2. All peoples have the right to self-determination; by virtue of that right they freely determine their political status and freely pursue their economic, social and cultural development.
3. Inadequacy of political, economic, social or educational pre­pared­ness should never serve as a pretext for delaying indepen­dence.

5. Immediate steps shall be taken, in Trust and Non-Self-Governing Territories or all other territories which have not yet attained independence, to transfer all powers to the peoples of those territo­ries, without any conditions or reservations, in accordance with their freely expressed will and desire, without any distinction as to race, creed or color, in order to enable them to enjoy complete indepen­dence and freedom.

The U.N. in 1961 established the Special Committee on the Situation with regard to the Implementation of the Declaration on the Granting of Independence to Colonial Countries and Peoples, generally called the Special Committee on Decolonization, to oversee the progress by metropolitan countries in the decolonization of their territories.
2: The case of Puerto Rico
In the 1980s, that special committee received repeated reports that the United States committed a fraud against the United Nations by reporting that the people of Puerto Rico had freely chosen association with the United States while in reality, tens of thousands who supported independence had been victims of systematic discrimination and persecution by the United States. The Special Committee On Decolonization expressed great concern over this issue brought before it and requested a response from the United States.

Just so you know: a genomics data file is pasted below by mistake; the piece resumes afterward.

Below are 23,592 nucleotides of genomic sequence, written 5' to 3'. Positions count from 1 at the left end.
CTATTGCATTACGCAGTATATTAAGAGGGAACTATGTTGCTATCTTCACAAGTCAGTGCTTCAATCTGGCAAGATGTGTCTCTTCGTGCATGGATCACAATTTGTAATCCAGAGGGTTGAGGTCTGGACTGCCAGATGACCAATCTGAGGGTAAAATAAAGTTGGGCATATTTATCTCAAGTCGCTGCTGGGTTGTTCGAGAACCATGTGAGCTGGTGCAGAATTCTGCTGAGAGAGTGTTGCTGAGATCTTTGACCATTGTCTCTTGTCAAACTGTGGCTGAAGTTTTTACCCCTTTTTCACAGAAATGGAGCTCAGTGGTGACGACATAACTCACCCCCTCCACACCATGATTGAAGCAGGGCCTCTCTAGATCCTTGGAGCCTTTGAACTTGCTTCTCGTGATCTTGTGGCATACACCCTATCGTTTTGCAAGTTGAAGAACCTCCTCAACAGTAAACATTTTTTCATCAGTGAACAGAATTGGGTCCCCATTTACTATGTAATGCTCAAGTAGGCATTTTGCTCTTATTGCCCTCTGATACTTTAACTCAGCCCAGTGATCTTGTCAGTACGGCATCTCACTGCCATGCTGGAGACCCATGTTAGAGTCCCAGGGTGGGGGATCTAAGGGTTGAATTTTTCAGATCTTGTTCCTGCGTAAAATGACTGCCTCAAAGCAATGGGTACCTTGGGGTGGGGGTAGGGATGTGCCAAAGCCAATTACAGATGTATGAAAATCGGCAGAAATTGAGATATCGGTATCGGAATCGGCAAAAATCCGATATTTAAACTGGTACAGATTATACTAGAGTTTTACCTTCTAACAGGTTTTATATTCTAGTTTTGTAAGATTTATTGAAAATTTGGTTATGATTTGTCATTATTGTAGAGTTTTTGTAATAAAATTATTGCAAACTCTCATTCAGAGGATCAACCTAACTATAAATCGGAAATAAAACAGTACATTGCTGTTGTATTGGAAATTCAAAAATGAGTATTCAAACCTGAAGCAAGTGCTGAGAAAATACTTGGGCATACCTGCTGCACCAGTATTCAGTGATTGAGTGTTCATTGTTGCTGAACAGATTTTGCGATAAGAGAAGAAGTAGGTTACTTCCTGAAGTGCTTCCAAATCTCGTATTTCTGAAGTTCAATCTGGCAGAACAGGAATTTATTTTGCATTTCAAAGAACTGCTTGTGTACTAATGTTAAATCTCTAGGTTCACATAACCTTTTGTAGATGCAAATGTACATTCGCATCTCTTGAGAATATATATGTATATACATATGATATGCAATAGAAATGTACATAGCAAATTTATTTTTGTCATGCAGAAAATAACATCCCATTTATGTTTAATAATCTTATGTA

The U.S. Permanent Representative to the U.N., in a letter dated 15 September 1986, reminded that committee that "the United States does not consider the issue of Puerto Rico a proper subject for examination at the United Nations."
He continues, "As you are aware, Puerto Rico was removed from the United Nations list of Non-Self-Governing Territories by resolution 748 (VIII) in 1953, through a vote of the General Assembly.... [A]ny attempt to address the question of Puerto Rico in the United Nations constitutes interference in the internal affairs of a Member State. . .The Special Committee has no jurisdiction over Puerto Rico, and its consideration and adoption of a resolution on the issue of Puerto Rico are not only inappropriate but a serious breach of its mandate."